I’m about to invoke the power of anaphora to tell you the things I strongly believe about food. I believe that raisins should just be canceled from trail mix. I believe the yellow Starbursts are objectively the best. And, if I don’t know what to cook myself for dinner, I believe in grabbing a bag of popcorn and calling it a night. The first two preferences incense people I share them with. But describing the dinner apathy that sometimes plagues me after returning home from work usually earns nods of agreement. The question, “What am I hungry for?” is one we’ve all asked ourselves while peering at the contents of our refrigerator.
“First things first, remember, you are not alone,” says Tracy Lockwood Beckerman, RD, host of Well+Good’s YouTube series You Versus Food. “The majority of people don’t meal prep, so chances are you don’t know what will end up on your plate for dinner. While the meal prep technique works for some, it doesn’t always work for others…and that’s okay!” And even if your meal prep skills could knock Bobby Flay off his high horse, the turkey meatball, roasted broccoli combo dreamed up on Sunday might seem less delish come Thursday. So when dinner leaves you with questions yourself, Beckerman says to get real.
Rather than thinking about dinner in terms of what you “should” eat, she recommends sitting down and chatting with yourself on what you want. “Oftentimes, when we try to eat what we think is healthy rather than what we actually want, we find a meal unsatisfying,” says Beckerman. Instead, approach the whole process like a creative endeavor. What could you whip up random items in your pantry? What unexpected flavor combinations are lurking in the back of your freezer? “Having the ability to mix and match different ideas and ingredients allows me to listen more to what my body wants, rather than follow a strict meal plan,” says Beckerman. “I get to pick what I want, have no plan, and truly listen to my body in the moment.”
I hear you, I hear you: Tuning into your body’s needs isn’t like switching the radio to your favorite station. Sometimes, you may ask yourself what you want for dinner and still come up with, “I don’t know—popcorn?” So, below, the Beckerman offers up three ways to read your needs just like you’d read a nutrition label.
3 ways to answer the question: “What am I hungry for?”
1. How have your energy levels been feeling lately?
“I think about the foods I have had a lot of recently, the foods I haven’t had in a while, and what my energy levels have been like lately,” says Beckerman. “If I am feeling fatigued at the gym, maybe I need a more carb-heavy meal. If my skin has been breaking out recently, perhaps I will eat more skin soothing healthy fats. The fact that it is my choice each and every night to decide what I want allows me to look forward to dinner every night.” In other words, let your current emotional landscape guide the needs of your bod—and you can’t go wrong.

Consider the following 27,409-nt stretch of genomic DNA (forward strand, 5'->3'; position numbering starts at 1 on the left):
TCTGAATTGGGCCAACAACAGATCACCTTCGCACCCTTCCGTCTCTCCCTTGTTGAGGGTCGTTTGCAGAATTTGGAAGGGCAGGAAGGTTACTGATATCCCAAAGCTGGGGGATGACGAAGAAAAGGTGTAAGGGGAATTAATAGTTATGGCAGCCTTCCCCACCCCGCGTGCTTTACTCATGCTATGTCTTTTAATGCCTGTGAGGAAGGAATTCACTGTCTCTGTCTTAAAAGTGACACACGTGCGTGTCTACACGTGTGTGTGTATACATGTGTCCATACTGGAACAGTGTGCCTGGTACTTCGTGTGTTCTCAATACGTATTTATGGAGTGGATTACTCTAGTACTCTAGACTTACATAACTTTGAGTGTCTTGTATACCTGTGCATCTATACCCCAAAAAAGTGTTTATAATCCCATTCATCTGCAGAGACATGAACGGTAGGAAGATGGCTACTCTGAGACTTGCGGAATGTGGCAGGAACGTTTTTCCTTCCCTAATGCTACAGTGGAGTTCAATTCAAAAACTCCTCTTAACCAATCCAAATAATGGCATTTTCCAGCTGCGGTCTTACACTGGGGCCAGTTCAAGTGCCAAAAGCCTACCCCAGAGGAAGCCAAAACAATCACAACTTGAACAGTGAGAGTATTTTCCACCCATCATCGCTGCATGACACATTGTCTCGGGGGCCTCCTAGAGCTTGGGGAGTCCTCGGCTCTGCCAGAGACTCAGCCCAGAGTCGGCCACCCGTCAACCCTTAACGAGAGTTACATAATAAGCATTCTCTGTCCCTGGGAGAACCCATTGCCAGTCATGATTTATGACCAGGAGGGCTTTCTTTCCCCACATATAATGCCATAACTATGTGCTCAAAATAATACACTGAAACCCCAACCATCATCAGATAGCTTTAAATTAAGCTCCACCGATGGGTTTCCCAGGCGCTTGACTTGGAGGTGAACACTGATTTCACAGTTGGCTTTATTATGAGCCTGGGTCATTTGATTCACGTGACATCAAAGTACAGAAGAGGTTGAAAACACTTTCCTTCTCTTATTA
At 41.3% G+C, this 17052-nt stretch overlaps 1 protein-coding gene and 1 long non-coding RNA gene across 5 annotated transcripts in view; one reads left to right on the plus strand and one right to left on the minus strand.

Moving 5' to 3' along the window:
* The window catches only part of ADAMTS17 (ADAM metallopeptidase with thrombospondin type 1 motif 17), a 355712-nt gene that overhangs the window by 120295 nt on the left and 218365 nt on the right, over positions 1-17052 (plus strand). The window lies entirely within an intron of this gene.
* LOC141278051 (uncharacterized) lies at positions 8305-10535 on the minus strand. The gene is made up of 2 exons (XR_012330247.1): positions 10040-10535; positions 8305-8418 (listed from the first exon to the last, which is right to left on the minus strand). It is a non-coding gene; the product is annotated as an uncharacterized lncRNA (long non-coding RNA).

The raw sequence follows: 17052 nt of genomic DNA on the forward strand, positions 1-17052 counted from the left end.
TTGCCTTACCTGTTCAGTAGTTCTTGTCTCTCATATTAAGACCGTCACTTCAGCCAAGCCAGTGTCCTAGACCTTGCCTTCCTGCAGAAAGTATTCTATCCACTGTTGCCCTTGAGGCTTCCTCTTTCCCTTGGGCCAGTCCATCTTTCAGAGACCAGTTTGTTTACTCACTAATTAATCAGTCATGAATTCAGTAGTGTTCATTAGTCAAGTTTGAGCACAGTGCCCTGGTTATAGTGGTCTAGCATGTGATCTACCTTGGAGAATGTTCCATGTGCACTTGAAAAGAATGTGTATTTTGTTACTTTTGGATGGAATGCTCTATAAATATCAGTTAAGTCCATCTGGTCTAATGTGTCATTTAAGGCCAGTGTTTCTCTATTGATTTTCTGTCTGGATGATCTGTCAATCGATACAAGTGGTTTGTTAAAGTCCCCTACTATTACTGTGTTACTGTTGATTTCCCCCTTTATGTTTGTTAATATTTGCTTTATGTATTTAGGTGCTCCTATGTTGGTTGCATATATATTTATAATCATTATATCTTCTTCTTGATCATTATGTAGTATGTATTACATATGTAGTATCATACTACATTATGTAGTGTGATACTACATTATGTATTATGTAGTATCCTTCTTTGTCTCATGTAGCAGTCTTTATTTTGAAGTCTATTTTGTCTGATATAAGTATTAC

2. Create three to four food formulas that you can fall back on
While you should feel at liberty to freestyle with your meals, sometimes returning to an old favorite will be the more freeing option. “Start with your veggies and build off that,” advises Beckerman. “Making your plate 50 percent veggies is the best base, and then add your three crucial components: carbs, protein, and fats.” For carbs, Beckerman is a fan of starchy vegetables like sweet potatoes; beans, eggs, or fish are a good source of protein; and fats taste best as avocados, nuts, or seeds. “These 3 things ensure I will feel satisfied from my meal, and will have gotten a substantial serving of macronutrients to round out my day,” she says. Win, win.
3. Go for a walk to set a boundary between work and dinnertime
“If you are struggling to decide and have determined that you are hungry, but [you’re] overwhelmed by work or school, try taking a walk outside or doing something meditative or relaxing to calm your thoughts,” advises Beckerman. ‘This will allow you to have more focus around what you actually want to eat.” While you’re unwinding from your day at the office, your body may just send out a bat signal that it wants cauliflower pizza and a side salad, or lemon grilled salmon in a bed of greens. Given the time and space, you’ll know just what you need.
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